WSU hasn't used a single tuition dollar to finance P3 buildings.


The P3 model allows WSU to minimize its financial burden and risk while ensuring a valuable return on investment to WSU. In cases where we are leasing land to private developers, as with the Airbus building, The Flats residence hall or the Student Wellness Center and YMCA, the land is still owned by the state and will be available for future use.

At the end of each lease, the university gains the improvements on the land for its own use. The university hasn't sold a single square foot of land to create these buildings or surrounding infrastructure. We have no intention of selling our land, nor could we even do so without Legislative approval.

We also haven't used a single student tuition dollar to finance P3 buildings built by private developers. When the university uses facilities for its core educational purposes, such as the student labs in the Experiential Engineering Building, it properly uses university funds, some of which come from students.

Wichita State Innovation Alliance Inc. (WSIA) was established as a nonprofit organization to manage relations with partners locating on campus. Agreements entered into by the university and WSIA are subject to all applicable laws and are subject to the Kansas Open Records Act, Kansas Open Meetings Act, state audit and tax filings.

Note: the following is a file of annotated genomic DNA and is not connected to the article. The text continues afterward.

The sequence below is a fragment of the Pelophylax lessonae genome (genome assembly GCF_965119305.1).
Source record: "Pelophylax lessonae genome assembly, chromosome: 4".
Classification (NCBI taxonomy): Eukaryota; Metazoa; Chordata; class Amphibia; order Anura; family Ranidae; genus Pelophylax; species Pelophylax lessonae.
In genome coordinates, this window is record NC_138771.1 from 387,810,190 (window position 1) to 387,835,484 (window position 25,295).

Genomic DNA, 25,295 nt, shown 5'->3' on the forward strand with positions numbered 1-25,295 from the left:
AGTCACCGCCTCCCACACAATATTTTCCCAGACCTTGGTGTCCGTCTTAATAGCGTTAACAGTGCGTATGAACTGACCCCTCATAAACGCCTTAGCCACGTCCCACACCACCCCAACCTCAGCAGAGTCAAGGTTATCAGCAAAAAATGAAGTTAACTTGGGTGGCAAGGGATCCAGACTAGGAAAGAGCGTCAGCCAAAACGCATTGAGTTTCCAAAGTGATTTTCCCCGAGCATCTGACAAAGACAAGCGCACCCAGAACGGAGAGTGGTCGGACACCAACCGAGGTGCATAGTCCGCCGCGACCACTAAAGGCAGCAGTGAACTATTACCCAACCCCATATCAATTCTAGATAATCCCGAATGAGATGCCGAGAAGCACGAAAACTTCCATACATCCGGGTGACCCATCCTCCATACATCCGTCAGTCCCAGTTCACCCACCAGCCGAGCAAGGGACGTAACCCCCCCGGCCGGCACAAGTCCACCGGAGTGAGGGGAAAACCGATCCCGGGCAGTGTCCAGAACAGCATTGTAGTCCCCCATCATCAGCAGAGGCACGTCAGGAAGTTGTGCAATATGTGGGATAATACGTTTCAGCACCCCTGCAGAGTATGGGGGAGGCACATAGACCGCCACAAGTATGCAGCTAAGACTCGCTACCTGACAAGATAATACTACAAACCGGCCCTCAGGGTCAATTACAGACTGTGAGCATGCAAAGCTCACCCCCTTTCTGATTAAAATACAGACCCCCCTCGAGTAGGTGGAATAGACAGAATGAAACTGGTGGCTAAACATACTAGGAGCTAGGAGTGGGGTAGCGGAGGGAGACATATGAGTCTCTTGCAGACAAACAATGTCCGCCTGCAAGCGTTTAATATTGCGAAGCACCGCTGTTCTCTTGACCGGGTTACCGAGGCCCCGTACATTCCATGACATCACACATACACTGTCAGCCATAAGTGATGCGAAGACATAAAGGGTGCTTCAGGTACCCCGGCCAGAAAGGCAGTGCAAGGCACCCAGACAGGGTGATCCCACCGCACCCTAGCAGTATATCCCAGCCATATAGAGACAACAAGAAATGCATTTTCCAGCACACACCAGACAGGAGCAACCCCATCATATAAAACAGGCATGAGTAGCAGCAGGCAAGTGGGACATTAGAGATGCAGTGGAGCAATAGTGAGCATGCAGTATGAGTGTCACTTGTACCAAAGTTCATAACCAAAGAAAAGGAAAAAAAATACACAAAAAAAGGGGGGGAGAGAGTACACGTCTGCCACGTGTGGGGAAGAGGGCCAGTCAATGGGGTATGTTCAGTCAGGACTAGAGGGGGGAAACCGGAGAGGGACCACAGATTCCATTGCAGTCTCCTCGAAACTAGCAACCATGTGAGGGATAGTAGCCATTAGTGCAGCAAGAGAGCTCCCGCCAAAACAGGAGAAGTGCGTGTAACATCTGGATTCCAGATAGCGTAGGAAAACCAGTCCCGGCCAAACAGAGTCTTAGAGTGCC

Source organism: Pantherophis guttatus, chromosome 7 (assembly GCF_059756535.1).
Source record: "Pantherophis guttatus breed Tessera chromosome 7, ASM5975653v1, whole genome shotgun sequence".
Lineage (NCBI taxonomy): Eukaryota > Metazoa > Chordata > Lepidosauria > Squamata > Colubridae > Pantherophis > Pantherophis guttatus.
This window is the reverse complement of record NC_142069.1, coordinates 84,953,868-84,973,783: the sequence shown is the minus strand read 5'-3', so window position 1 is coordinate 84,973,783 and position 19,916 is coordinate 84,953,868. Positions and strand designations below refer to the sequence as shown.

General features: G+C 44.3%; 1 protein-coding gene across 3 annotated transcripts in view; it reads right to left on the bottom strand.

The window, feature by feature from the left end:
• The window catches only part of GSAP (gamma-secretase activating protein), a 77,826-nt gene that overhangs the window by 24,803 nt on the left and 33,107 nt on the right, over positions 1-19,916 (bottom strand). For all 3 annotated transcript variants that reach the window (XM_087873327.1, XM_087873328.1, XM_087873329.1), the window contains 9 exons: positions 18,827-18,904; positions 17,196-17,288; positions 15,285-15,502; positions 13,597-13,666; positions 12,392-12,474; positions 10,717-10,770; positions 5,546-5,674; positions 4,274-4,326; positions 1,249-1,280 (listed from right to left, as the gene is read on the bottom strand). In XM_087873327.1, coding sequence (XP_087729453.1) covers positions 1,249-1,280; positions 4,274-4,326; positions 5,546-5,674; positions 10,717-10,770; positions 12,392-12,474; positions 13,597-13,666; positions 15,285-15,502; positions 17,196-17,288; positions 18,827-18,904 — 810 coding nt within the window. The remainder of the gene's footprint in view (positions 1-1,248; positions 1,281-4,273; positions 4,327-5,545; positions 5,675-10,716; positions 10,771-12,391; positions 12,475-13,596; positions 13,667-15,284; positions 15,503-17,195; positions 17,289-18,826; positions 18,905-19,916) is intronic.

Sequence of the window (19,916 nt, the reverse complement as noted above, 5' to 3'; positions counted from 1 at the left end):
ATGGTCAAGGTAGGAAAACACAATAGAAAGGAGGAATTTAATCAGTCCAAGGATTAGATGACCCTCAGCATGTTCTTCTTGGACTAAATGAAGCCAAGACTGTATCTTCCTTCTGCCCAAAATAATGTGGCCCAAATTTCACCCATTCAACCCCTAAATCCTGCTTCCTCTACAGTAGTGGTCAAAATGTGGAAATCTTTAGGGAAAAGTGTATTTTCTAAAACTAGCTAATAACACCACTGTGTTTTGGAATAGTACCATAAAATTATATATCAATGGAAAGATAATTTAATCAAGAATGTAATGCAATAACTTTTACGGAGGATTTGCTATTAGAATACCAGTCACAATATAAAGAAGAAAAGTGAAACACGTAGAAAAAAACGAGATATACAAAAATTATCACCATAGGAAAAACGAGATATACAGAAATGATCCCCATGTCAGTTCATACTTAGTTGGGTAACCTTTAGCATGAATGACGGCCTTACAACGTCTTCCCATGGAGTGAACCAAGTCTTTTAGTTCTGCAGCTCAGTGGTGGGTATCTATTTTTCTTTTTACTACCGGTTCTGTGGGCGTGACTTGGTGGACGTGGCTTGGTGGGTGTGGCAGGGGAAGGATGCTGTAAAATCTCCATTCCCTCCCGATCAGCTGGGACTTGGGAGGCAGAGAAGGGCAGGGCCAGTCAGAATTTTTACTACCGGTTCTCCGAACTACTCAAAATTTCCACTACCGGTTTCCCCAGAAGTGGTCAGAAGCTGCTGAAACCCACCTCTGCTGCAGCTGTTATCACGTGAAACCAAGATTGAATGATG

This is a common structure used in the management of P3s. The University of Kansas Central District project is overseen by a similar controlled, affiliated corporation.

The K-State Office Park “offers a prime location for corporate partners with a desire to tap into the opportunities available on the Manhattan campus,” according to the university's foundation.

The three Kansas research university construction projects are among more than 700 research, science and tech parks in development worldwide, according to the Association of University Research Parks.

Kent State University, for example, is planning a possible 10-year project that will cost more than $1 billion and include construction of new academic and other buildings, renovation of existing buildings, addition of green space and expansion of bike trails and walkways. More than half the cost of the first of three phases will likely be paid in part by a public-private partnership.

At San Diego State University, a proposed $3 billion development plan for the former San Diego Chargers stadium property will likely involve a P3 engagement. The project is set to include a new sports stadium, two hotels, 4,500 housing units and retail and office space.

And a $35.2 million plan to renovate the Stevens Center performance venue was recently approved by the University of North Carolina, a renovation will utilize private-sector partners. 


The information on this page is accurate as of July 9, 2018.  Comment on this topic.